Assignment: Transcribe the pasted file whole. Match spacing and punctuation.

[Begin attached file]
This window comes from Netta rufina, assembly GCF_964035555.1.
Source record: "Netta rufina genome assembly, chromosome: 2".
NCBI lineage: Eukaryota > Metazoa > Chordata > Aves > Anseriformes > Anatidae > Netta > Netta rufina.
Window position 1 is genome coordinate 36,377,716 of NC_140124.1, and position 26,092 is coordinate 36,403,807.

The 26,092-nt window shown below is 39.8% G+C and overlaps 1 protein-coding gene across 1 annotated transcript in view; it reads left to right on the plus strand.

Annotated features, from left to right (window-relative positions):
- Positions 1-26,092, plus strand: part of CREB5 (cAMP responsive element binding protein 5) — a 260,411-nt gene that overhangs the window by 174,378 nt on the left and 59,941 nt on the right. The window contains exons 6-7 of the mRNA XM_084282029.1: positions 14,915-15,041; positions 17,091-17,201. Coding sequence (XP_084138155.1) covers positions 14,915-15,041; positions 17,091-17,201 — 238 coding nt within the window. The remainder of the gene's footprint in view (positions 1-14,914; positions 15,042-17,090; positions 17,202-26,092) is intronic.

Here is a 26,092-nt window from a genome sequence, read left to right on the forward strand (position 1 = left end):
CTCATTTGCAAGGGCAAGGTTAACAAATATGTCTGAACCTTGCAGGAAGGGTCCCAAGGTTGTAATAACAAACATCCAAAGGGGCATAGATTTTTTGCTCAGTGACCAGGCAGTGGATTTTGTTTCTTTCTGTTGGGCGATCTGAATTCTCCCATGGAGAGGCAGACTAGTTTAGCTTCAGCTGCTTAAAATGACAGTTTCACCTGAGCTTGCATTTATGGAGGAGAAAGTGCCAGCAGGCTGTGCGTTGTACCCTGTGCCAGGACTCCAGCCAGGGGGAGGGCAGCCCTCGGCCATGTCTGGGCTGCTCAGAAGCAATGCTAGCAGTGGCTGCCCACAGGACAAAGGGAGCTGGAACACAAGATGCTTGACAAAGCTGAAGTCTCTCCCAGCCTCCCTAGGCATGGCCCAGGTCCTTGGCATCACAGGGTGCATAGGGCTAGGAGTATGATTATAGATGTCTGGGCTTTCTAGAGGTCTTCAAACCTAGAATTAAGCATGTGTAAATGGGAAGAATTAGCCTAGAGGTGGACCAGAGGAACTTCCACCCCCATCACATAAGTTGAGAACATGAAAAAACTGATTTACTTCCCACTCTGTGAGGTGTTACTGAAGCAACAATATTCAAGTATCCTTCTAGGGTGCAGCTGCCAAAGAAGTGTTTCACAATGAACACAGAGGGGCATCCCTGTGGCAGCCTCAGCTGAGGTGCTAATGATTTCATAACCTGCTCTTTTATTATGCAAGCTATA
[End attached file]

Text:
This window comes from Netta rufina, assembly GCF_964035555.1.
Source record: "Netta rufina genome assembly, chromosome: 2".
NCBI lineage: Eukaryota > Metazoa > Chordata > Aves > Anseriformes > Anatidae > Netta > Netta rufina.
Window position 1 is genome coordinate 36,377,716 of NC_140124.1, and position 26,092 is coordinate 36,403,807.

The 26,092-nt window shown below is 39.8% G+C and overlaps 1 protein-coding gene across 1 annotated transcript in view; it reads left to right on the plus strand.

Annotated features, from left to right (window-relative positions):
- Positions 1-26,092, plus strand: part of CREB5 (cAMP responsive element binding protein 5) — a 260,411-nt gene that overhangs the window by 174,378 nt on the left and 59,941 nt on the right. The window contains exons 6-7 of the mRNA XM_084282029.1: positions 14,915-15,041; positions 17,091-17,201. Coding sequence (XP_084138155.1) covers positions 14,915-15,041; positions 17,091-17,201 — 238 coding nt within the window. The remainder of the gene's footprint in view (positions 1-14,914; positions 15,042-17,090; positions 17,202-26,092) is intronic.

Here is a 26,092-nt window from a genome sequence, read left to right on the forward strand (position 1 = left end):
CTCATTTGCAAGGGCAAGGTTAACAAATATGTCTGAACCTTGCAGGAAGGGTCCCAAGGTTGTAATAACAAACATCCAAAGGGGCATAGATTTTTTGCTCAGTGACCAGGCAGTGGATTTTGTTTCTTTCTGTTGGGCGATCTGAATTCTCCCATGGAGAGGCAGACTAGTTTAGCTTCAGCTGCTTAAAATGACAGTTTCACCTGAGCTTGCATTTATGGAGGAGAAAGTGCCAGCAGGCTGTGCGTTGTACCCTGTGCCAGGACTCCAGCCAGGGGGAGGGCAGCCCTCGGCCATGTCTGGGCTGCTCAGAAGCAATGCTAGCAGTGGCTGCCCACAGGACAAAGGGAGCTGGAACACAAGATGCTTGACAAAGCTGAAGTCTCTCCCAGCCTCCCTAGGCATGGCCCAGGTCCTTGGCATCACAGGGTGCATAGGGCTAGGAGTATGATTATAGATGTCTGGGCTTTCTAGAGGTCTTCAAACCTAGAATTAAGCATGTGTAAATGGGAAGAATTAGCCTAGAGGTGGACCAGAGGAACTTCCACCCCCATCACATAAGTTGAGAACATGAAAAAACTGATTTACTTCCCACTCTGTGAGGTGTTACTGAAGCAACAATATTCAAGTATCCTTCTAGGGTGCAGCTGCCAAAGAAGTGTTTCACAATGAACACAGAGGGGCATCCCTGTGGCAGCCTCAGCTGAGGTGCTAATGATTTCATAACCTGCTCTTTTATTATGCAAGCTATA